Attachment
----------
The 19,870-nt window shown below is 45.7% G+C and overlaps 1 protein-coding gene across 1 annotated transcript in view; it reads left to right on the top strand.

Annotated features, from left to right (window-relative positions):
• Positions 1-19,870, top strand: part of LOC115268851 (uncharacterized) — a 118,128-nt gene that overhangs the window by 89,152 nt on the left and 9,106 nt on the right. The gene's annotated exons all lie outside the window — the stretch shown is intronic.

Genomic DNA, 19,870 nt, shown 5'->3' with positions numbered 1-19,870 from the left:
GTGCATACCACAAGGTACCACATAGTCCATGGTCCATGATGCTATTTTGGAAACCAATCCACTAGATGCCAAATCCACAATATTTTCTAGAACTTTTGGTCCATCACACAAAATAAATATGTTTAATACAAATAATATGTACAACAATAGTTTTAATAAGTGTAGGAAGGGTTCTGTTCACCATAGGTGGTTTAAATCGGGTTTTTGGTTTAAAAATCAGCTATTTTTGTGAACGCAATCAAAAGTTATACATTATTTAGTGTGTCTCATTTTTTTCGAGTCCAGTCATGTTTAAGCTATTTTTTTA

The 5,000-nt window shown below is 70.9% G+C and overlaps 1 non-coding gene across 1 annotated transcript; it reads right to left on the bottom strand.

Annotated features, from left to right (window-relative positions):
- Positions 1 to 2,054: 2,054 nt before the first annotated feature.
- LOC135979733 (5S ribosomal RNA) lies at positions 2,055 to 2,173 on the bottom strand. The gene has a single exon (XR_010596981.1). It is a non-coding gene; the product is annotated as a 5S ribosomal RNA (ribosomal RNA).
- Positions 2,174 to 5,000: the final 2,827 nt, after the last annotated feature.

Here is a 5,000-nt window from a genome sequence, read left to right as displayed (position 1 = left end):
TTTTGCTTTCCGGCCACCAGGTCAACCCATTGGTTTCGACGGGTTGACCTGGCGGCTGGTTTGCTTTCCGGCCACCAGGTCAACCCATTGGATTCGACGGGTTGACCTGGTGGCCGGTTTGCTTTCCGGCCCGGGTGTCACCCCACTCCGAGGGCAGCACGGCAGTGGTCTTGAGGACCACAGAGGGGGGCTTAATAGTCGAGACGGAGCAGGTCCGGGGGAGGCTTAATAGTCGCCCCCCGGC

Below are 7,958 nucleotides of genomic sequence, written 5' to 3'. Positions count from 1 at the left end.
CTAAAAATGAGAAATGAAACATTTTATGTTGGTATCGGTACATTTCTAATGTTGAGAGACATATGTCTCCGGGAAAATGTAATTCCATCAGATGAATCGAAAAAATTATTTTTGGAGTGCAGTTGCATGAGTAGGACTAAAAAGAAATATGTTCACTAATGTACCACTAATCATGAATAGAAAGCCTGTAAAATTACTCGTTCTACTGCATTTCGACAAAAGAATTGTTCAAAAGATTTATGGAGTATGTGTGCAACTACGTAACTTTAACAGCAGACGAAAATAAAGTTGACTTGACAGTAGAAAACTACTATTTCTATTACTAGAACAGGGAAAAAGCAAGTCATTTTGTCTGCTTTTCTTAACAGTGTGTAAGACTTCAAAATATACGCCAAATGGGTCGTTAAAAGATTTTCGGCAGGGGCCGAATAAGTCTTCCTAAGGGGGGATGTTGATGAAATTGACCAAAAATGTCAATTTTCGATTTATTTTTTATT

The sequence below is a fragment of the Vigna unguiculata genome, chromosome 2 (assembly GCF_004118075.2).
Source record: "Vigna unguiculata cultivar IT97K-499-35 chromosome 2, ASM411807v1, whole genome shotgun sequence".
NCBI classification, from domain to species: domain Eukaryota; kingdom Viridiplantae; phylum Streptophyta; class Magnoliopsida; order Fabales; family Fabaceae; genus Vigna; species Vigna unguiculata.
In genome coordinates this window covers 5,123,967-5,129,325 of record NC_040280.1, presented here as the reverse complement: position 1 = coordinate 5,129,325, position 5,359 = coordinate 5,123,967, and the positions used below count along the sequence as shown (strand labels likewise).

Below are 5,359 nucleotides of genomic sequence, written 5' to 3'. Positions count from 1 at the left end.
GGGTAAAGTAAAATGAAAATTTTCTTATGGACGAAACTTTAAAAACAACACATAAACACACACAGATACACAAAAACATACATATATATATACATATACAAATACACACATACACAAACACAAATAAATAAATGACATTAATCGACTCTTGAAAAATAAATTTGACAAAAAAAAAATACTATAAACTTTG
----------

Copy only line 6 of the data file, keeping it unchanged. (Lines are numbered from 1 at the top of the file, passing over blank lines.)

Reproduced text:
The 5,000-nt window shown below is 70.9% G+C and overlaps 1 non-coding gene across 1 annotated transcript; it reads right to left on the bottom strand.